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Analysis

Canada’s Conservative Establishment is Gearing Up for Another Fight Over Privatizing Public Health Care

Ready or not, here they come

Another debate about further privatizing Canada’s public health care system is looming on the horizon, according to top right-wing voices.

As Canada’s healthcare system, already underfunded after decades of right-wing austerity cuts, buckles under pressure and COVID-19’s omicron wave pushes  hospital capacities to their limits, several right-wing pundits, think tanks and newspapers have all coincidentally started to push the same message:

Privatize healthcare.

Over the weekend, the editorial board of the right-wing National Post waded into the issue by proposing Canada’s “rickety health system” could be solved with the snap of a finger if Canadians “do away with our unhelpful aversion to allowing private-sector involvement in health care.”

“We cannot expect the problems the pandemic has exposed to be fixed by throwing money at the problem while continuing on with business as usual,” the editorial argued. “We need political parties from across the spectrum to be open to enacting fundamental changes to Canadian health care, and that must include a larger role for the private sector.”

Luckily for the National Post, other right-wing voices were already busy laying the groundwork for this message days earlier.

On January 8, longtime Conservative insider Ken Boessenkool drew fire on Twitter after suggesting private health delivery could be a “silver lining” of the pandemic.

“Lampooning privately delivered public health care will be a lot harder after millions of Canadians got vaccinated at a pharmacy,” Boessenkool tweeted, adding that it could be “one silver lining of this pandemic.”

The former Stephen Harper adviser and Chief of Staff to former BC Liberal Premier Christy Clark did not go over as well as he may have expected.

“Want to get aggressively attacked (some say “bullied”) by lefty health care zealots?” Boessenkool complained in a follow-up tweet.

“Step 1: Describe how Canadian health care works. Step 2: Say it should continue.”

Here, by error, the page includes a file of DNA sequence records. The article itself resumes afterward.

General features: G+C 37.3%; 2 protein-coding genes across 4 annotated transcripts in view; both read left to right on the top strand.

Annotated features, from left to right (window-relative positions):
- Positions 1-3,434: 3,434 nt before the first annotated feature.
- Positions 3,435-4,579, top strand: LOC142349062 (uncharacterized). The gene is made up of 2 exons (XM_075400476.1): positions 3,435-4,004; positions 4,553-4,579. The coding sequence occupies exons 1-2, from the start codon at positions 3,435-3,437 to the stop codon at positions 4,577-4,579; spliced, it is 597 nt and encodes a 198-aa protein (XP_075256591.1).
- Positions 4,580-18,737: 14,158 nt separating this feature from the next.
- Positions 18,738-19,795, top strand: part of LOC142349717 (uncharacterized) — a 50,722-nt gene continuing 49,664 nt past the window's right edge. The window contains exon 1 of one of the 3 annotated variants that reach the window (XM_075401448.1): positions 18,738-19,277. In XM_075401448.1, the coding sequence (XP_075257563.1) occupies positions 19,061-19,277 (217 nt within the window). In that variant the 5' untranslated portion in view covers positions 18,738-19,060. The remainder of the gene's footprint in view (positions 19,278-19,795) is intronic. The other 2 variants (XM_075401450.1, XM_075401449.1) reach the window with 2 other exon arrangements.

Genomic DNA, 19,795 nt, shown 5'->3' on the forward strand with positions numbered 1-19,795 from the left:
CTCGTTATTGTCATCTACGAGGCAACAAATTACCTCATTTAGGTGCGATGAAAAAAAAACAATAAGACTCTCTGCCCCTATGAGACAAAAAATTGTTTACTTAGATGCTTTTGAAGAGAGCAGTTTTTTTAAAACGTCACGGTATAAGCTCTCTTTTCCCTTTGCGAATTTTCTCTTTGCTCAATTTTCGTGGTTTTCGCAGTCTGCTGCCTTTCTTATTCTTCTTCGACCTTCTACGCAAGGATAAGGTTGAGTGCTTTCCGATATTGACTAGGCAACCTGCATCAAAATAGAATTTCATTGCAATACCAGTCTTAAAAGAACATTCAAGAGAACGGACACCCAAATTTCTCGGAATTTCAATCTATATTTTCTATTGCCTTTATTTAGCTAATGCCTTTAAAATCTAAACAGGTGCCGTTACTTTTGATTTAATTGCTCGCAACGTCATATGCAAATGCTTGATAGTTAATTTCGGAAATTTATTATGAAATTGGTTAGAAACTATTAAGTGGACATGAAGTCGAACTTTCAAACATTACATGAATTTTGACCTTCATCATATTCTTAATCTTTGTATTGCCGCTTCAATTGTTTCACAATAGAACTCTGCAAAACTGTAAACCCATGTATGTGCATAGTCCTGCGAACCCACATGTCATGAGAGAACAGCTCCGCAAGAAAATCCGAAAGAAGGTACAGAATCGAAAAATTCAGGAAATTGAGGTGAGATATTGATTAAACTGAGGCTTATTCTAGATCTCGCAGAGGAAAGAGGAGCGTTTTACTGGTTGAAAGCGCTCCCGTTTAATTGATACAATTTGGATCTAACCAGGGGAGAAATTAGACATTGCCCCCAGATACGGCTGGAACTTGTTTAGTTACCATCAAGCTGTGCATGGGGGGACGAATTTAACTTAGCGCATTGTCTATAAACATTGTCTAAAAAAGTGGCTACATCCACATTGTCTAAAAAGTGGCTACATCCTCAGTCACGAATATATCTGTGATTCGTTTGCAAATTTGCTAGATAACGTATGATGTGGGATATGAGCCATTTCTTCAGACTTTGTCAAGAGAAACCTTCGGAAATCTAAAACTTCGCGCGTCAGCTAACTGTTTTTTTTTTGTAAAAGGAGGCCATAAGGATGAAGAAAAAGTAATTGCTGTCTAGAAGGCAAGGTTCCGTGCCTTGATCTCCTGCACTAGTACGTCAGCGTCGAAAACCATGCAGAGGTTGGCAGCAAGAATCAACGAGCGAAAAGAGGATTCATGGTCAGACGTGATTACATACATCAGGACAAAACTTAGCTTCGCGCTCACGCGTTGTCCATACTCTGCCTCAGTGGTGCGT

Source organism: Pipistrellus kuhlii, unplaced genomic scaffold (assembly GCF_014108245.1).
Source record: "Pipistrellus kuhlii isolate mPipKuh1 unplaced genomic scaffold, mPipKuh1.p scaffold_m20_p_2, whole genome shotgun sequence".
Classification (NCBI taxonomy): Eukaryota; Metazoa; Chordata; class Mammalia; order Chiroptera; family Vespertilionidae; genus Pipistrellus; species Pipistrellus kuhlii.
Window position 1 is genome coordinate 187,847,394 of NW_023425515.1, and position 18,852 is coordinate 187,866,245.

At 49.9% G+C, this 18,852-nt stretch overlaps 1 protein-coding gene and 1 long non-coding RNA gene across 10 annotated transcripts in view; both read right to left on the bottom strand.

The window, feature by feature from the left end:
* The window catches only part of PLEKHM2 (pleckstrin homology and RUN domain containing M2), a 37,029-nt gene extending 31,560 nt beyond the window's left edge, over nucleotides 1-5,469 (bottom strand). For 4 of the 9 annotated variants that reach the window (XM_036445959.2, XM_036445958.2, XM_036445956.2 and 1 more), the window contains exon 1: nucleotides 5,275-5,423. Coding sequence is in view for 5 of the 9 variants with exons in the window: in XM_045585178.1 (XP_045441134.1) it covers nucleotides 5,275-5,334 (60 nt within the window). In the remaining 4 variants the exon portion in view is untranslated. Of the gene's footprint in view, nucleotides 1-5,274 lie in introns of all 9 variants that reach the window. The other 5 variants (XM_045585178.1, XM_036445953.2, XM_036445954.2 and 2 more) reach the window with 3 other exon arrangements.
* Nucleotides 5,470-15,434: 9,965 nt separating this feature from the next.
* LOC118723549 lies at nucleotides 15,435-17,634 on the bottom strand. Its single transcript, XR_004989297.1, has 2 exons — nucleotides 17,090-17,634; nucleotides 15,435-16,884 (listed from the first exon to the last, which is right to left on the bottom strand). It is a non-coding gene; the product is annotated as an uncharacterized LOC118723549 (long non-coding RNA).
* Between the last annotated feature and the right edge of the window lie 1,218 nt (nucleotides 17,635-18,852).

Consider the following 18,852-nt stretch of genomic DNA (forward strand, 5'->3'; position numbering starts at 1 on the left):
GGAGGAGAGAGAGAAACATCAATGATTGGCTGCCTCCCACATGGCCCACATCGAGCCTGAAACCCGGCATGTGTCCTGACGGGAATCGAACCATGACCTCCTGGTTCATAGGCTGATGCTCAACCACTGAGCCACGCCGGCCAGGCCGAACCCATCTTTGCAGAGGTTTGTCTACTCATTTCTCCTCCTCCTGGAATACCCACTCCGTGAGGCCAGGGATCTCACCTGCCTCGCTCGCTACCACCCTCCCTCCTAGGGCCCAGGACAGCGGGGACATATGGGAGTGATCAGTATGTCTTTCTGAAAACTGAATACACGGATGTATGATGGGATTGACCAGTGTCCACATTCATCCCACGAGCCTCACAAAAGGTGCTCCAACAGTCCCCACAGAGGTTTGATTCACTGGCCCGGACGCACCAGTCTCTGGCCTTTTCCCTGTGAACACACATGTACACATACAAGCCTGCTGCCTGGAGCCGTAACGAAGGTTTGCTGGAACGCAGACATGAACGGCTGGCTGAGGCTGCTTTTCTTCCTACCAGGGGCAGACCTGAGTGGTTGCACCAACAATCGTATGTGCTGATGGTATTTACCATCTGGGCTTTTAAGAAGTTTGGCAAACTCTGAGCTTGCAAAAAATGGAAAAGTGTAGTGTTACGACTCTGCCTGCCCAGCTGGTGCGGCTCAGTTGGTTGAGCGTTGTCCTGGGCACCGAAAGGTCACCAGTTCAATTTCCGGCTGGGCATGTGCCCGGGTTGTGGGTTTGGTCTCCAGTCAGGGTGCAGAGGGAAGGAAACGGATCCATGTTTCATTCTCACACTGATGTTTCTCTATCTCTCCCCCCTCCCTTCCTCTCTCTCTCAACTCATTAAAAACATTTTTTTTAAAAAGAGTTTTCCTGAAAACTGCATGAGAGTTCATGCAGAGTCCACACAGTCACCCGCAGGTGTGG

Boessenkool is not the only right-wing voice getting out ahead of a debate on privatizing Canada’s public health care system.

That view was also recently expressed by the CD Howe Institute, a right-wing, pro-business public policy think tank – of which Boessenkool also happens to be a fellow.

In an open letter to “Canada’s Health Ministers” published in two parts days earlier to CD Howe’s website, Don Drummond and Duncan Sinclair wrote that the Canada Health Act, which provides the framework for universal health care, a failure and argued for more private delivery:

“Medicare, our label for Canada’s cherished health system, is failing … Accepting the adage that the role of the physician is to prevent illness when possible and treat it when necessary, the exclusion of preventive services from coverage, whether by physicians or other providers of health care services, makes no sense.”

Drummond, a former TD Bank economist, previously headed a commission under Dalton McGuinty’s Ontario Liberals that advocated further austerity cuts to public services — including cuts to Ontario’s health care system.

CD Howe’s report followed a blog post from The Hub, an online publication that counts a number of Harper and Kenney government alumni as contributors.

Sean Speer, a former senior advisor to Stephen Harper and policy director at the Fraser Institute, also pinned the blame on Canada’s public system in a piece titled: “In 2022, Can We Finally Be Honest About Our Health Systems Failures?”

In it, Speer laments the broad public support for universal health care.

“It’s not just that we’ve collectively decided to prohibit most forms of private health care delivery in the misguided pursuit of egalitarian goals,” Speer wrote. “It’s that we’ve seemingly extended the prohibition to policy and political debates about our current health care system and its failings.”

Speer, like the others who began talking about this issue over the last week, is calling for “a greater role for private health care delivery.”

 

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Stephen Magusiak
Alberta Reporter
Stephen Magusiak is PressProgress’ Alberta reporter. His reporting has a focus on public accountability, public services and privatization, and the right-wing war on environmentalists.

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